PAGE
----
Whenever I think of under powered engines, cars that immediately come to my mind are: Tata Sierra 1st generation naturally aspirated engine with 1948 cc and just 63 bhp!
Tata Estate with same engine as Sierra NA
Tata Safari 1st Generation (Same Engine as Tata Sierra Turbo) just 87 bhp for such a huge car!
Nissan Micra Diesel - this 63 bhp motor felt grossly under powered during a test drive when I was in the market for a diesel hatch.
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Old 14th August 2020, 17:06   #12
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Default Re: Good cars in India that were let down by lacklustre engines

This list actually makes me sad. Some cars listed are my favourite, for example VW Polo. I had the pleasure (pain?) to have driven four of the eight(?) engines plonked into the 5th gen Polo, except for the GTI, 1.5 TDI, 1.6 TDI.

Of all, I absolutely hated the 1.0 MPI to the most. No power whatsoever with the heavy build of the car. When I was taking a test drive, the guy from the showroom assured me that it will do north of 120 kmph very easily, as I was disappointed in the pickup it had, may be a sales pitch?
The 1.2 TDI made so much noise that people said "It sounds like a tractor", although it had the pull, NVH department made no favors to this spec.
Even the 1.2 MPI was a sad engine, just making noise but no speed.

Only the 1.2 TSI excited me the best, partly because of the fast shifting DSG & the refinement of a 4-cylinder engine.
I am sure I will absolutely love the 1.0 TSI just as much as the 1.2 TSI.
Wow! So many engines in a single gen car. Just like the Hyundais now.

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Old 14th August 2020, 17:10   #13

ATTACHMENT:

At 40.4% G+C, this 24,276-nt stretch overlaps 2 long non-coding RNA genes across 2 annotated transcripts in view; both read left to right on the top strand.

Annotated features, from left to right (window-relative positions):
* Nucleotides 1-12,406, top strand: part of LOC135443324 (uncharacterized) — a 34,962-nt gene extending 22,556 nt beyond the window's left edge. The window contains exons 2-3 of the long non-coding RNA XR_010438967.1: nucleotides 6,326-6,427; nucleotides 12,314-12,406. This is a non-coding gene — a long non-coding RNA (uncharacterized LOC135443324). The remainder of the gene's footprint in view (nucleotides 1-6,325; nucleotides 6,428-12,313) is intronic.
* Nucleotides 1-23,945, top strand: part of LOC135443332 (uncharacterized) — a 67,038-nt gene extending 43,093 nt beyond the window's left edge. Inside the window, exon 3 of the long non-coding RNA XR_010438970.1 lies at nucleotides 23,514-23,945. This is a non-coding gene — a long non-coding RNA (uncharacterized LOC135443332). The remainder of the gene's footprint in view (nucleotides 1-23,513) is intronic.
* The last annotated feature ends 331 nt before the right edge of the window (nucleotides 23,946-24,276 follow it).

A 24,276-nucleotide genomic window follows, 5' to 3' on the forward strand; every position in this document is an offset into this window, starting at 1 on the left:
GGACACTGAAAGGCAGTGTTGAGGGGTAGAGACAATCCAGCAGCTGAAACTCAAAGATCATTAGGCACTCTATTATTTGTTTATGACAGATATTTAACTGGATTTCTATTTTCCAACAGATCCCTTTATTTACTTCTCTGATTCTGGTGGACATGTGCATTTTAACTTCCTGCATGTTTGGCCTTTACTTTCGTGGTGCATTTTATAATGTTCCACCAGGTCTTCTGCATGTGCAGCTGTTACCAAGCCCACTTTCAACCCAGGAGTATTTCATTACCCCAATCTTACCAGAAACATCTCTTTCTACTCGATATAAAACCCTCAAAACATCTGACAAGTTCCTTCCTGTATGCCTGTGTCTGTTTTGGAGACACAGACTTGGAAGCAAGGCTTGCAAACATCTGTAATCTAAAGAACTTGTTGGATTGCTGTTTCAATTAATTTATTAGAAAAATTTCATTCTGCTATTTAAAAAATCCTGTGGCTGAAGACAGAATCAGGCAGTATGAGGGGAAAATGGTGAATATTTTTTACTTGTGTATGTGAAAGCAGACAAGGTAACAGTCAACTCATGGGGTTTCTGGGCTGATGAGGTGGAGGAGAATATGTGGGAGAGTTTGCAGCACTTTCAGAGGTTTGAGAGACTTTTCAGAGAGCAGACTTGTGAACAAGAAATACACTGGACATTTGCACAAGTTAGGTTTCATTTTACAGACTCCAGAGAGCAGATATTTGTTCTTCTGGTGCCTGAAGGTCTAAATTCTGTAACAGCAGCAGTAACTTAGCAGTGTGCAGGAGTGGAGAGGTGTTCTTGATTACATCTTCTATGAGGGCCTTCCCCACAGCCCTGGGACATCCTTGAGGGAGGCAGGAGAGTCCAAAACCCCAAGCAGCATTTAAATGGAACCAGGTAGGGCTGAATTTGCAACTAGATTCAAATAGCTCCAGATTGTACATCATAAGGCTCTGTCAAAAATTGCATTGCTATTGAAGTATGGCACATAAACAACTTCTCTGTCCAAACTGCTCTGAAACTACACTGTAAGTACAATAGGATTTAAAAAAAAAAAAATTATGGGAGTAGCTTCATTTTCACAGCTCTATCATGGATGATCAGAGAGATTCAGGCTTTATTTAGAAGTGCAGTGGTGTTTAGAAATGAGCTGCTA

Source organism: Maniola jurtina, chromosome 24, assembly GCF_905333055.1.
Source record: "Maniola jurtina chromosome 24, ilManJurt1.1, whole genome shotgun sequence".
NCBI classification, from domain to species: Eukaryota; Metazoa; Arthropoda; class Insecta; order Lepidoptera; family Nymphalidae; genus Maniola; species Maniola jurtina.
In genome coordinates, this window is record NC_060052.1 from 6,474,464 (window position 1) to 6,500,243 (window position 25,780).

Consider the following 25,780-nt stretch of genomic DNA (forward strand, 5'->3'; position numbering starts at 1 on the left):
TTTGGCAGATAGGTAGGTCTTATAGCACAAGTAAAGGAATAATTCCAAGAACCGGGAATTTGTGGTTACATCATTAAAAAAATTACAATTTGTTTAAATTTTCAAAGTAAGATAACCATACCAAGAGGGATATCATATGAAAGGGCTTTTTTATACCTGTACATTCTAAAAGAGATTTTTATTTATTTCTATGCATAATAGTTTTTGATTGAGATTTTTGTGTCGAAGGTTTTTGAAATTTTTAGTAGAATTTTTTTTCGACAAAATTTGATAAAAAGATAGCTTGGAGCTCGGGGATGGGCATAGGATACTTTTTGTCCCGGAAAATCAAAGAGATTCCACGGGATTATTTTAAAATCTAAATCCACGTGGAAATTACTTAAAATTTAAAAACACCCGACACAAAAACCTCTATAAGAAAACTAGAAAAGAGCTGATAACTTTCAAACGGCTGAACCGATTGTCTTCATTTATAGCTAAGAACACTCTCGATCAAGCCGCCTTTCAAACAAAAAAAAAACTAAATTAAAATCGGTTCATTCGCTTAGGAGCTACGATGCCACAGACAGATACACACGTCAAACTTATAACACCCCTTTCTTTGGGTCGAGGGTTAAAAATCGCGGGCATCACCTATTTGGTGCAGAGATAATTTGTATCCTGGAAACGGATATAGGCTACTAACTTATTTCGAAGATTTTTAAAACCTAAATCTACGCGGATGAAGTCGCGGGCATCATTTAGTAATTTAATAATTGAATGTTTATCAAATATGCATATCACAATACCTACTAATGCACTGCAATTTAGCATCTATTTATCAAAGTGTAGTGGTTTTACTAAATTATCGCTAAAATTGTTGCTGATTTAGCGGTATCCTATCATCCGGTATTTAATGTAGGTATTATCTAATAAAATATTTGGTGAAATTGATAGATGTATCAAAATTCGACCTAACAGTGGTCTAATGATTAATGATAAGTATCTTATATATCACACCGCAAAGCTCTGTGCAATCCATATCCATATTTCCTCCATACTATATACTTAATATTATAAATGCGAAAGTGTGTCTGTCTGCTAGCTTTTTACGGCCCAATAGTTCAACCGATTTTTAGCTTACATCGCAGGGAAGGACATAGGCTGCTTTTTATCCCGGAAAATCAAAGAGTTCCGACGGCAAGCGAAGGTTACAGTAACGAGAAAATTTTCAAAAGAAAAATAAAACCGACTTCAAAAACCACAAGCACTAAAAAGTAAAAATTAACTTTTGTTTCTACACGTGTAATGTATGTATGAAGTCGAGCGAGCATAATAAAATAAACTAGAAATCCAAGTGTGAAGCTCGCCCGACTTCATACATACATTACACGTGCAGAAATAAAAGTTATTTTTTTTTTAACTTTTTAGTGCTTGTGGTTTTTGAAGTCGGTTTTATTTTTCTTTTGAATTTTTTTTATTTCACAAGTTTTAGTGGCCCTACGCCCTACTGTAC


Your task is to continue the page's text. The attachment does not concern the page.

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Default Re: Good cars in India that were let down by lacklustre engines

Sad to see my TUV 300 topping the list here List of errors and goof ups by Mahindra listed below for TUV
  • First Mahindra launched 3-Cylinder 84 BHP variant, too puny engine for a 1.5 tonner
  • Then mated it with a pathetic, sluggish and problematic AMT
  • Too many rough edges
  • Many basic misses, like rear AC vents for 7 seater missing is a crime, no touchscreen even for a top end variant when launched in 2015
  • Wheel spin issues evident till face lift launched
  • Bumpy ride and body roll is next level
  • Too many software patches for AMT
  • No 4X4 for such a butch vehicle

They later tried to fix it, but too less and too late. It is still selling 1000+ per month, hopefully BSVI version comes with better equipment list.
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Old 14th August 2020, 17:18   #14
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Default Re: Good cars in India that were let down by lacklustre engines

My contribution to this list: The 1st gen Ford Figo petrol. All quotes here are from the official T-BHP review: (Review: 1st-gen Ford Figo (2010))

I think GTO was being rather polite when he stated, in the review:
The less impressive engine is the 1.2L 16V DOHC petrol.
Expectedly, outright performance is strictly average.
And then, he made an appeal to Ford (which fell on deaf ears )
• Request to Ford : Dump the 1.6L Fiesta 100 BHP into the Figo's engine bay for the enthusiasts. They intentionally won’t at the moment as 1.6 L powerful petrols can give the hatch a reputation of a fuel guzzler (just ask Mr.Palio). It will come eventually. Even the speedometer is 1.6S ready (marked optimistically to 220 kph).
For the kind of chassis the car had, the ride & handling, steering, gearbox, and overall feedback the car gave to the driver, it most certainly deserved double the power and torque. It can all be summed up in this statement
...making the Figo one of the rare cars that you can have fun driving at <80 kph speeds. This Ford feels extremely agile. Body roll is well controlled too & the tight chassis a genius.
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Old 14th August 2020, 17:23   #15
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Default Re: Good cars in India that were let down by lacklustre engines

I guess one of the cars on the top or close to the top should have been MG Hector Petrol DCT.

It is otherwise a great car, well built. It introduced new vocabulary in the indian car buyer’s dictionary like connected car, panoramic sunroof etc.

But the petrol engine is too underpowered for the large SUV specially the automatic even with the DCT gearbox. The response is super slow at low speeds, if you smash the throttle while starting you are in for a disappointment. The car just doesn’t move forward.